This advice is also valid for the design of gear teeth. Designing your gear with more teeth provides smoother rotary motion but will also require that you 3D print smaller teeth. Not all 3D printers may be equipped for this. This free model should help you determine the minimum size of gear teeth that your printer can handle.
Setting limits on the number of gear teeth
When designing a gear, you need to determine the maximum and minimum number of teeth that your 3D printer can handle. This test model will help you check your 3D printer’s capabilities from pitch values of 12 up to 48.
Reducing the number of teeth and using bigger teeth on your gears seems like a simple solution. Bigger teeth are stronger and easier to print. However, they also produce poor torque transfer. If you need your gear assembly to be efficient, you will have to strike a good balance between pitch and gear teeth size.
Set a maximum gear ratio of 1:4
A good way to set a limit on the size of your gears is to impose a maximum gear ratio of 1 is to 4. If you need your assembly to have a higher gear ratio, then we suggest breaking them apart into several smaller gears.
Triangular teeth or involute teeth?
The simplest shape for gear teeth is a triangle. As long as you use triangles with identical sizes, you should have no problem matching up pairs of gears. However, triangles have low efficiency in terms of torque transfer and tend to be quite noisy.
The most common gear shape is that of the involute circle. Involute gears are a little harder to design but are considered very efficient. This exceptional efficiency is made possible by the design of the involute gear that aims to have only a single point of contact between gears as they turn alongside each other.
Print with a solid infill
Gears can go through a lot of mechanical stress during operation. This does not bode well for 3D-printed gears, as they are not exactly well-known for their durability. The best you can do is to delay the inevitable onset of wear and tear by printing your gears as solidly as possible.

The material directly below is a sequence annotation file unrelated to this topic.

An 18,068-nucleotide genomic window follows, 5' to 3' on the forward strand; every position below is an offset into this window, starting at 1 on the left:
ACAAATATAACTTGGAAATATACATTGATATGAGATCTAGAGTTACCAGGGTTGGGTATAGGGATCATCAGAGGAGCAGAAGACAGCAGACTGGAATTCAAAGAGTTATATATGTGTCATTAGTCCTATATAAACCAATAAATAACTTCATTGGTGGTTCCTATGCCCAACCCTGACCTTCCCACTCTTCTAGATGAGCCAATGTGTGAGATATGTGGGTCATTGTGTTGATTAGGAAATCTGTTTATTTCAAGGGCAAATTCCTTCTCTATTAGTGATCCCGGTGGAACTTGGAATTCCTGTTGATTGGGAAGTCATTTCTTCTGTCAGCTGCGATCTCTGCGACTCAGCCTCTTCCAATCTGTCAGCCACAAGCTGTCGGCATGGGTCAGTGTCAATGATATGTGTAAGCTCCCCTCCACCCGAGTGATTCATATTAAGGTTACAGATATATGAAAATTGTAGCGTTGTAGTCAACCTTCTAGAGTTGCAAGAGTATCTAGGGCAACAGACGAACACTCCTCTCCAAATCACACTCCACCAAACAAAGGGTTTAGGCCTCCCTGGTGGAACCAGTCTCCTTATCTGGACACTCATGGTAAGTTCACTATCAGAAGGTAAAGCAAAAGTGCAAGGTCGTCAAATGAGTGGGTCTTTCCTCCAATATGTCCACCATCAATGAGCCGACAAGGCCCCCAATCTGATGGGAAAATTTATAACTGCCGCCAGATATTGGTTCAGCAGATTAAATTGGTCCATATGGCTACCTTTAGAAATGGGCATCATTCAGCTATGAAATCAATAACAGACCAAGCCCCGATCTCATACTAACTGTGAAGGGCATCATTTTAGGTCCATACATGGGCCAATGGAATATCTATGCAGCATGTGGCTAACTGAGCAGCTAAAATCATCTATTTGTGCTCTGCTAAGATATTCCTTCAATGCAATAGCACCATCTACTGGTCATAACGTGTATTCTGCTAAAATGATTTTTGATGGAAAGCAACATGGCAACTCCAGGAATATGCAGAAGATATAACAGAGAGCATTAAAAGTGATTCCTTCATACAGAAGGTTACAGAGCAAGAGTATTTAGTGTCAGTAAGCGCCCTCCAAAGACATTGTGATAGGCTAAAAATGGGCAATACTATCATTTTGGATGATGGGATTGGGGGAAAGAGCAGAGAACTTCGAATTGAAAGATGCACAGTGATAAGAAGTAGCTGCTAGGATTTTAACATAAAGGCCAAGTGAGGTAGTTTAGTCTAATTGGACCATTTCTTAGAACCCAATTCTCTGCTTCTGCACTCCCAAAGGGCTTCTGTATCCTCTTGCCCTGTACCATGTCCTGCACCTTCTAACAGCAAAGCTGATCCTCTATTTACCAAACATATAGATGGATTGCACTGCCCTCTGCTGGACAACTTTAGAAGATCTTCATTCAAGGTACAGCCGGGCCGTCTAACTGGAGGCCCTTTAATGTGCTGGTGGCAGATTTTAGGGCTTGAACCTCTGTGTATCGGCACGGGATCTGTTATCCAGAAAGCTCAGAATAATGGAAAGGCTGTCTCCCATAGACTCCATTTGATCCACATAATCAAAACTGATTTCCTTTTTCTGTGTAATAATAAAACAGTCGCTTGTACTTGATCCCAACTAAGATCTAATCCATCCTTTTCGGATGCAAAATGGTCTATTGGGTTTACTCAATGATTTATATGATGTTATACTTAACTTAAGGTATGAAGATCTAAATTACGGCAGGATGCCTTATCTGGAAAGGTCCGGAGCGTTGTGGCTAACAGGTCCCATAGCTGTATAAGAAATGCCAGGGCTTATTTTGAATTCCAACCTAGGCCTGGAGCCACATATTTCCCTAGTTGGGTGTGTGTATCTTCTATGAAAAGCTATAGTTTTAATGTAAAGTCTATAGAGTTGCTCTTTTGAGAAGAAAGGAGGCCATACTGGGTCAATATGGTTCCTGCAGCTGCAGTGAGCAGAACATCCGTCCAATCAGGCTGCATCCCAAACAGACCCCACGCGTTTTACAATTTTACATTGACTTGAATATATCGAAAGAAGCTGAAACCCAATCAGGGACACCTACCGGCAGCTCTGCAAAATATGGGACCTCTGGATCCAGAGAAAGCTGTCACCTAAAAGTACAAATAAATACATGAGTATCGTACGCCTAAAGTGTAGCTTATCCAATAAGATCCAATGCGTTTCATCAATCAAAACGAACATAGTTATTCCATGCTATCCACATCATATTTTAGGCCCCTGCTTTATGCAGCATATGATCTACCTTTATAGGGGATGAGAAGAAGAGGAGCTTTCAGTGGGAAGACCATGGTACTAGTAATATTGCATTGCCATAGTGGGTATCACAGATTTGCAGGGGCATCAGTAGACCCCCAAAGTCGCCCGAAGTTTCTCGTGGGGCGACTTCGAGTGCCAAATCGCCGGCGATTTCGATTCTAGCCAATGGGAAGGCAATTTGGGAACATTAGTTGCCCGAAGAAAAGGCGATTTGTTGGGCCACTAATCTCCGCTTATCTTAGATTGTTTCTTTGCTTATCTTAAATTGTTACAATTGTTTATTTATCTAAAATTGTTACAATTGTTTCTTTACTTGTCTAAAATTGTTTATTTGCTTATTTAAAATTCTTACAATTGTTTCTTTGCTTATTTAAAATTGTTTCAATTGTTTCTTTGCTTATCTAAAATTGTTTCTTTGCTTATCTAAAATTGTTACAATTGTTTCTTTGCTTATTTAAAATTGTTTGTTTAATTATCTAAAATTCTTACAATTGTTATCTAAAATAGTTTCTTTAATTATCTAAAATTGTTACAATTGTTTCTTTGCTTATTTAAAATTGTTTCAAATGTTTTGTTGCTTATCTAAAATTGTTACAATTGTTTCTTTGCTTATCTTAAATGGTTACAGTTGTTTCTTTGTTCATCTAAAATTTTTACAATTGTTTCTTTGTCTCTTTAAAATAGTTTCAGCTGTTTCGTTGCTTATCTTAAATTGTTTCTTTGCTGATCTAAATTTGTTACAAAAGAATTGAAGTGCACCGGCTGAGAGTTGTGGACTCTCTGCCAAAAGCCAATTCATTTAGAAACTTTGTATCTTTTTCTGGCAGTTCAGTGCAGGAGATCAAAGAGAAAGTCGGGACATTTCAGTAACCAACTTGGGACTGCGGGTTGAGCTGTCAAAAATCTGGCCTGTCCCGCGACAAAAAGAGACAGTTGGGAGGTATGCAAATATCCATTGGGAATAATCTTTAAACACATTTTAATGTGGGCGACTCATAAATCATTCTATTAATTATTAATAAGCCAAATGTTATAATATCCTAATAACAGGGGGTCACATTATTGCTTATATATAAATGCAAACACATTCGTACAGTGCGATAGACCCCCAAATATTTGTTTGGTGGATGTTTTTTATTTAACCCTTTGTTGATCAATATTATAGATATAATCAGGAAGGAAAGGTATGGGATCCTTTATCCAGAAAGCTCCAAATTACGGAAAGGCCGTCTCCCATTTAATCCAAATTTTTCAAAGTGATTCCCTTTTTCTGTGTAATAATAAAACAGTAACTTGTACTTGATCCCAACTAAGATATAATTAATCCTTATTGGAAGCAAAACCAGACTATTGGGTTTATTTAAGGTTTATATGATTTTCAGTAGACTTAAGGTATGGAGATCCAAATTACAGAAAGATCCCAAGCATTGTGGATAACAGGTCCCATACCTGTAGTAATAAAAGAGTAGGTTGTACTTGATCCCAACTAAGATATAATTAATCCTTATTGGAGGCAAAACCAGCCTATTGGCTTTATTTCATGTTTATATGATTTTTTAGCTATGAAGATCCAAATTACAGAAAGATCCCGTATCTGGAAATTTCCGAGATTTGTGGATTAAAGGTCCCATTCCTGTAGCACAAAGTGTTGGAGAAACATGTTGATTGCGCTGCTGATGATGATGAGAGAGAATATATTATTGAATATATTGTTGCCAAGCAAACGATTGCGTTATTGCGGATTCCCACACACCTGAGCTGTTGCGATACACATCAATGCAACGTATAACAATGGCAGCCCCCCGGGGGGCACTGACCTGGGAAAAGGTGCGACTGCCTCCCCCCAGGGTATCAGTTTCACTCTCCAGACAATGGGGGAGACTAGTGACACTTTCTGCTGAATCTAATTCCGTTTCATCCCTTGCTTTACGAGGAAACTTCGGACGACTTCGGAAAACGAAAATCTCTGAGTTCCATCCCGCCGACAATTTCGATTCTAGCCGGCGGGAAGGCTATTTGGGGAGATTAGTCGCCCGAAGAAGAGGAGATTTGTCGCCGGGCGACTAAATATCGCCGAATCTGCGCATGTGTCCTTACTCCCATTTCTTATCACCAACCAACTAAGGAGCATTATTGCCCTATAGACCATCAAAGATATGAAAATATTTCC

Enabling 100% infill gives your gears a bit of extra strength. Having more material in the internal space also reduces deformation, resulting in better torque transfer.
Don’t make your teeth perfectly divisible
It may seem intuitive to design gear pairs to have a number of teeth that are multiples of each other. For example, a gear with 12 teeth can pair up with another gear with 24 teeth, creating a perfect 1:2 ratio.
However, it’s considered good design to use 25 teeth instead. 25 may not be perfectly divisible by 12, but this also means that the same set of teeth will not meet up with each other for every revolution. This small design change slows down wear and tear on the gear teeth substantially.
Expect some post-processing
FDM printing is not exactly known for perfectly smooth surfaces so you will likely need to do a bit of post-processing on your 3D printed gears. Among the tasks are smoothing the gear teeth or boring center holes to make them fit your assembly. Keep in mind that you need these gears to fit perfectly snug with each other both for efficient load transfer and to avoid accelerated wear and tear.
The great thing about a 3D printed gear assembly is that you can just print replacement gears as necessary. Unlike metal parts, 3D-printed gears are cheap enough for you to not feel bad if they don’t turn out perfect.
Gears can make for a very interesting project for your 3D printer. Seemingly simple, gears benefit greatly from high-precision 3D printing. If you want to sharpen your skills even further, then we recommend learning how to model and design gears from scratch.
If you don’t quite know where to start, then you can try 3D printing pre-made models such as these two simple gear assemblies. Pay attention to the shape of the gear teeth and how torque transfer works. With some practice, you can eventually come up with gear assembly designs that are far more complex.